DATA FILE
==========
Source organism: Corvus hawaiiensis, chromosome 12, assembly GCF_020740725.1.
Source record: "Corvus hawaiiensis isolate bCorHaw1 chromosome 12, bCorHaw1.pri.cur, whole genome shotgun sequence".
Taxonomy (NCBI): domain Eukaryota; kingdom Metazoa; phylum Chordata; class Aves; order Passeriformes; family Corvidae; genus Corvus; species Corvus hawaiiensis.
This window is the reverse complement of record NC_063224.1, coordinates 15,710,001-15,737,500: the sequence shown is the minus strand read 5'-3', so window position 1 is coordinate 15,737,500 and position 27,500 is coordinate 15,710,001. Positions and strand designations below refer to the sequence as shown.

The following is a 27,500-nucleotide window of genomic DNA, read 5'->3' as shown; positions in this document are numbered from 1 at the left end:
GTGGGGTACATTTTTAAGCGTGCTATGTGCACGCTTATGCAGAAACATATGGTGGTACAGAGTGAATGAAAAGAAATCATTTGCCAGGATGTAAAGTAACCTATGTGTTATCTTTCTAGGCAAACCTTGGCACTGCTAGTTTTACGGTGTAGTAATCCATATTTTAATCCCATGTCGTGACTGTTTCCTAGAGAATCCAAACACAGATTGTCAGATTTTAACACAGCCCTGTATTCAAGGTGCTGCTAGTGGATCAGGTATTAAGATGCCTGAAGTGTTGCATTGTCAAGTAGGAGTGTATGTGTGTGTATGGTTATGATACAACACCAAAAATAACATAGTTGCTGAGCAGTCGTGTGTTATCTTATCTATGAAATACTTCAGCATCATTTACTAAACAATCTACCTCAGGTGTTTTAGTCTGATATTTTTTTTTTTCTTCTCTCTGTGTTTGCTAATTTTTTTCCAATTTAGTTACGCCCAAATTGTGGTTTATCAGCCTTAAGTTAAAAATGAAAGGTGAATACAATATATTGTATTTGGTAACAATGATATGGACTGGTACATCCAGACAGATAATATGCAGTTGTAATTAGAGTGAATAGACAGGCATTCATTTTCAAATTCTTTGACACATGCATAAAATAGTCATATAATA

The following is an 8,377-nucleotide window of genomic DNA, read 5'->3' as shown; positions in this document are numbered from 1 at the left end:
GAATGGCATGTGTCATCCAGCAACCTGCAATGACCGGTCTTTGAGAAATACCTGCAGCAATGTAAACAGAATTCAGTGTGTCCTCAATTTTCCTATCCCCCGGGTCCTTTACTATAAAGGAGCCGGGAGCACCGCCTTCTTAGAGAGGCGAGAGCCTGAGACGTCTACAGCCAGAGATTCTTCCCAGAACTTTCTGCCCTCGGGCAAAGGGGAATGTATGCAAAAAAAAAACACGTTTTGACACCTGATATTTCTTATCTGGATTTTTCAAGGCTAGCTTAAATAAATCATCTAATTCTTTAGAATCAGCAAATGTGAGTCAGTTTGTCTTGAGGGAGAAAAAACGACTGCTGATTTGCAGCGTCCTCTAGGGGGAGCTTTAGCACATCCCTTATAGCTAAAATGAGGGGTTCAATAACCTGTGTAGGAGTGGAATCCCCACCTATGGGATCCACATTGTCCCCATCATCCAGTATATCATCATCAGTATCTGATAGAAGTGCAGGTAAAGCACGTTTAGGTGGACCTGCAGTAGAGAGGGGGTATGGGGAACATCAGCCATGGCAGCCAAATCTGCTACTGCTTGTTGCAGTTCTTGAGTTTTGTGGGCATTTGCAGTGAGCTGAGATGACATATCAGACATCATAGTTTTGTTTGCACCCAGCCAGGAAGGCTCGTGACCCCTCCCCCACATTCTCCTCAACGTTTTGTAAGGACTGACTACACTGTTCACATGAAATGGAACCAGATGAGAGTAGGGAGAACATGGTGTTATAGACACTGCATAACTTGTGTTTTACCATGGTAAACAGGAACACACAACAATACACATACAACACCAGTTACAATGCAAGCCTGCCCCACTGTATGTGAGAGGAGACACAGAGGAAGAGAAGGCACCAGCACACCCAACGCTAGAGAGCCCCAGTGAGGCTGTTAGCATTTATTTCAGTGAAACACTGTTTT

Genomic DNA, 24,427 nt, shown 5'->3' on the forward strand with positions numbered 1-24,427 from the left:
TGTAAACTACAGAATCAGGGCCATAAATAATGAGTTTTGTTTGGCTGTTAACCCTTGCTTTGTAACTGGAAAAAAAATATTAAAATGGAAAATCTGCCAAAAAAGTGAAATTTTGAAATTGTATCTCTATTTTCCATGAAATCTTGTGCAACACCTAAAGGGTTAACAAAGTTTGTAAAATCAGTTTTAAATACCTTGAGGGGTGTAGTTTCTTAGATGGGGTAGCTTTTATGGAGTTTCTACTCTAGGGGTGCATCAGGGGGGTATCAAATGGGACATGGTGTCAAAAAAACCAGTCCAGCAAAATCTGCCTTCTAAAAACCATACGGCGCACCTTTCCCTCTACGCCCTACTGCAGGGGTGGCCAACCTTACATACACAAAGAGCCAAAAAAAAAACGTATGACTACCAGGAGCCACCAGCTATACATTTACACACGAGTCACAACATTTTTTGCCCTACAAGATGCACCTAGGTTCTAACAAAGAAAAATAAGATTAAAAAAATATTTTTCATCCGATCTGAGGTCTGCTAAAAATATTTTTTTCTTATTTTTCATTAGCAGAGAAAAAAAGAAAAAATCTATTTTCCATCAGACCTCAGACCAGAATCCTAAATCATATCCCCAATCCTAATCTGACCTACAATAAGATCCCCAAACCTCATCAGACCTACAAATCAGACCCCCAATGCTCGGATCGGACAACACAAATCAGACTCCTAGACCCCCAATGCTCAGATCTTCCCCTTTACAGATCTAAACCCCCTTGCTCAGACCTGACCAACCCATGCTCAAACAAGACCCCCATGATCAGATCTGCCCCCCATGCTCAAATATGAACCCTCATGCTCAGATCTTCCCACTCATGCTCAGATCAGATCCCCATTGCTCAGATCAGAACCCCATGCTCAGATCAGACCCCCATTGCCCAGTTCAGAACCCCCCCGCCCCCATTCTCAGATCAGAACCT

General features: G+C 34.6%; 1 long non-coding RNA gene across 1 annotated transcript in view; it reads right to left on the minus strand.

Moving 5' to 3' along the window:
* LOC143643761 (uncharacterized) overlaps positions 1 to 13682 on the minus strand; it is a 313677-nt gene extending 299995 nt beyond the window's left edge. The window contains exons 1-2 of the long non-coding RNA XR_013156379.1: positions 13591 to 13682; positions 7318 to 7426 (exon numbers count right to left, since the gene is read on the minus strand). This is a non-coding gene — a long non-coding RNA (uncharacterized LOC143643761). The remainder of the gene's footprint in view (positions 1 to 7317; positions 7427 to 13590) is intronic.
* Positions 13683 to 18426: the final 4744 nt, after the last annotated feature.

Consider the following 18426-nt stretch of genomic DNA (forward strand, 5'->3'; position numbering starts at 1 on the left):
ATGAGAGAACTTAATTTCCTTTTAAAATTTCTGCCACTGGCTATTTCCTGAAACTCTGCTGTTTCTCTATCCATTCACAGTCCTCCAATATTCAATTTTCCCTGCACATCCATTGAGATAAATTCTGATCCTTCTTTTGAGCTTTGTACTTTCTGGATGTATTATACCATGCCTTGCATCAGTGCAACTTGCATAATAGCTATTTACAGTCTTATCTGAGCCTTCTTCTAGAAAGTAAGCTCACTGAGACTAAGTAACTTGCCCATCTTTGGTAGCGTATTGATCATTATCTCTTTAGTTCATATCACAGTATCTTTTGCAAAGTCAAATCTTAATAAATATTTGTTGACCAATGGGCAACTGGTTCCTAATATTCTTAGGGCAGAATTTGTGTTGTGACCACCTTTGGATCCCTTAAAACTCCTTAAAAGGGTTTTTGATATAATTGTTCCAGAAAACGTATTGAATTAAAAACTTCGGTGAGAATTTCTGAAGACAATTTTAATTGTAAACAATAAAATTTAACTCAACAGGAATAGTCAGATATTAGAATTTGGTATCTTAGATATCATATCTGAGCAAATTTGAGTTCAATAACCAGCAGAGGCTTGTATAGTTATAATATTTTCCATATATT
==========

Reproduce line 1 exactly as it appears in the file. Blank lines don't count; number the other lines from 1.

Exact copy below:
Source organism: Corvus hawaiiensis, chromosome 12, assembly GCF_020740725.1.